The speed of the life insurance industry can be excruciatingly slow. But as new technology emerges, the more agile insurers will move to harness it in the hopes of enhancing existing product lines or constructing new ones altogether. So too is there a need to attract new markets and generations to buy in to life insurance – the baby boomer population is aging, and perhaps that pool of insurance clients has become a bit exhausted.
With the vast majority of the insured population being over the age of 45, the focus must eventually shift to a younger demographic. What are some of the ways that insurers are approaching this? What new products are being employed to appeal to older or substandard risk populations? In this blog I’ll explore what’s making waves in the sea of life insurance ahead.
2016 Insurance Milestones
2016 saw its fair share of milestones in the insurance world. A few notable highlights include:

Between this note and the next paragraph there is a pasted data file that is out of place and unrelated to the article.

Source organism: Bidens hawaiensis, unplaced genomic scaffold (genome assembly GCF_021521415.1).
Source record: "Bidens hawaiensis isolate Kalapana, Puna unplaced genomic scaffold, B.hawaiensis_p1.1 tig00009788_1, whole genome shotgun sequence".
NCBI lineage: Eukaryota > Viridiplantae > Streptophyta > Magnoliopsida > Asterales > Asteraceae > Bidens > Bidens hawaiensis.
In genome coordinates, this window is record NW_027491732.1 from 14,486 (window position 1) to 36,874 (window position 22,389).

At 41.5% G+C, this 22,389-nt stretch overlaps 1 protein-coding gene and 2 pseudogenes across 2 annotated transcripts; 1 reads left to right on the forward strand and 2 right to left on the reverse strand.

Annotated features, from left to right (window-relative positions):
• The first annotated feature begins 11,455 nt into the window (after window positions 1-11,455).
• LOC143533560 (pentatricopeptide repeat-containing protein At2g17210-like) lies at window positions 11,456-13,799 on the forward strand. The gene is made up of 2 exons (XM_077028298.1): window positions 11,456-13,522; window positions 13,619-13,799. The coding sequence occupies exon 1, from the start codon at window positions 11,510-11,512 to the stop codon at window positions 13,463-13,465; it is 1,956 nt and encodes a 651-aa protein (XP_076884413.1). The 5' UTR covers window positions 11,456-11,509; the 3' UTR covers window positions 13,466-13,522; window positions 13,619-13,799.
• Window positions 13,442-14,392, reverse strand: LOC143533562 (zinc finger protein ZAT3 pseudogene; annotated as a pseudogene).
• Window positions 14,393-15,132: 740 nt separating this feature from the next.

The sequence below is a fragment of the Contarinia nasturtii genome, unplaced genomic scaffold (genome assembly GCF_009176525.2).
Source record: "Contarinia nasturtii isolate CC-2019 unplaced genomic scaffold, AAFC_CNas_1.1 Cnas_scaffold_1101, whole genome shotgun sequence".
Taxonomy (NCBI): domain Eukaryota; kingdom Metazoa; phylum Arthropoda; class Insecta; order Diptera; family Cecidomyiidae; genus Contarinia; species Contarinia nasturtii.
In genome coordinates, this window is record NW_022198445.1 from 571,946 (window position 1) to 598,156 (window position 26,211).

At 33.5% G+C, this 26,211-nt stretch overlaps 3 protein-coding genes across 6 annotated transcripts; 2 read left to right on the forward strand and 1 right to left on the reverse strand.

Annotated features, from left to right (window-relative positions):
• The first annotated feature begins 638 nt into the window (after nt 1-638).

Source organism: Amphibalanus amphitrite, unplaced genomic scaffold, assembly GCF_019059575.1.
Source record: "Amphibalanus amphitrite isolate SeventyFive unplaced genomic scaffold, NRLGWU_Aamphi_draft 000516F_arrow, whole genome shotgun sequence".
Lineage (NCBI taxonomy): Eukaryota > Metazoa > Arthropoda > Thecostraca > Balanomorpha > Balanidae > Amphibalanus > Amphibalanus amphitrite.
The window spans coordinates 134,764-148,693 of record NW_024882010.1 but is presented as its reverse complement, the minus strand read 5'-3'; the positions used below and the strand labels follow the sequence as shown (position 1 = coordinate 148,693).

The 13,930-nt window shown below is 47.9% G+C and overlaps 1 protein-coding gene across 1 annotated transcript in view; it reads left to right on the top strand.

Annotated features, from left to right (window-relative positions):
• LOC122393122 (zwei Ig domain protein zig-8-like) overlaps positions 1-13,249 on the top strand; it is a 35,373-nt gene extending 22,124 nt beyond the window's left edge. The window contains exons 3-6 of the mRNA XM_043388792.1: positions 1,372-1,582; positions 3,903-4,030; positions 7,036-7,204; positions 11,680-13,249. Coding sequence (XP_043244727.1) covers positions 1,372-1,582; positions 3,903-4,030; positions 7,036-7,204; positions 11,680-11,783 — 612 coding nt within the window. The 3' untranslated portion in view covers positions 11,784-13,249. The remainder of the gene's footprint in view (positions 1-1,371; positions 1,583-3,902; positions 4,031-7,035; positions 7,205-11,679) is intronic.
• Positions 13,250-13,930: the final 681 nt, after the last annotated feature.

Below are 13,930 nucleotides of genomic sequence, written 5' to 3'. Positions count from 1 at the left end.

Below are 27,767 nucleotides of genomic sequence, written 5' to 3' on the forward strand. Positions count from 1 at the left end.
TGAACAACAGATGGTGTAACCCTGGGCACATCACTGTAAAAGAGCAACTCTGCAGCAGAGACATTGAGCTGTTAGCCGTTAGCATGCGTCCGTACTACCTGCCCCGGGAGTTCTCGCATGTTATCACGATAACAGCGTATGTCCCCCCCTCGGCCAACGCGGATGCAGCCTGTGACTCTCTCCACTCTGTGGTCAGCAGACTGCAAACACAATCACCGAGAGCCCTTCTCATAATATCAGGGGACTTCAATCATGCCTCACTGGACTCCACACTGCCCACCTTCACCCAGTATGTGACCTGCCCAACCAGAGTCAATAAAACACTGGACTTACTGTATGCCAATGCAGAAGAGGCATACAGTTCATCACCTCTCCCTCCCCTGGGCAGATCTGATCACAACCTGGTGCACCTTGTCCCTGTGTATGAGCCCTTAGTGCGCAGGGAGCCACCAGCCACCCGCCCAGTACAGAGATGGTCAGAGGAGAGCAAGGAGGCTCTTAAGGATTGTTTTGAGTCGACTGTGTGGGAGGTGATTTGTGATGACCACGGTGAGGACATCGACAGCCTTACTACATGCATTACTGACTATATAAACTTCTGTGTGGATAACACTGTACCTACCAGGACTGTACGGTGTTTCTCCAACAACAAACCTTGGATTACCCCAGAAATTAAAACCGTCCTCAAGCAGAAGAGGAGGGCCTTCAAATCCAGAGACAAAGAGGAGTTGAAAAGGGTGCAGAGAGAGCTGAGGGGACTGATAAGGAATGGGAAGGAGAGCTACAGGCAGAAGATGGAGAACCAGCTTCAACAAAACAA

- A surge in the use of wearable tech
- (Most) insurers switching to Non-Smoker class rates for marijuana users
- The offering of life coverage to HIV-afflicted clients in North America
What is on the horizon for HIV coverage?
While there was a lot to take in, I want to hone in on the HIV milestone. Although HIV coverage is still new to the USA & Canada, other parts of the world have been dabbling in it for longer. I believe that one unique approach may come to define a wave of new products for covering substandard risks in the future.
HIV, when insured on the traditional cookie-cutter insurance plan, is an expensive purchase for the consumer. Historically being an uninsurable risk and even now viewed as a highly substandard one at best, clients suffering from the chronic viral infection are still faced with an economically impractical choice: is the cost worth it?
Is there a better way to approach HIV cases?
Recent data shows that the best-case HIV patients can live close to a standard life expectancy – which is an average of 75 years. Additionally, AIDS-related causes of death – once accounting for the majority of fatalities in this population – now cover just 16% of the death rate3. While still a significant number by any means, there is a clear takeaway: those who are compliant with treatment are living longer, and the leading causes of death (cancers, cardiovascular disease) begin to mirror those of the general population. So, is there a better way to broach this insurance market?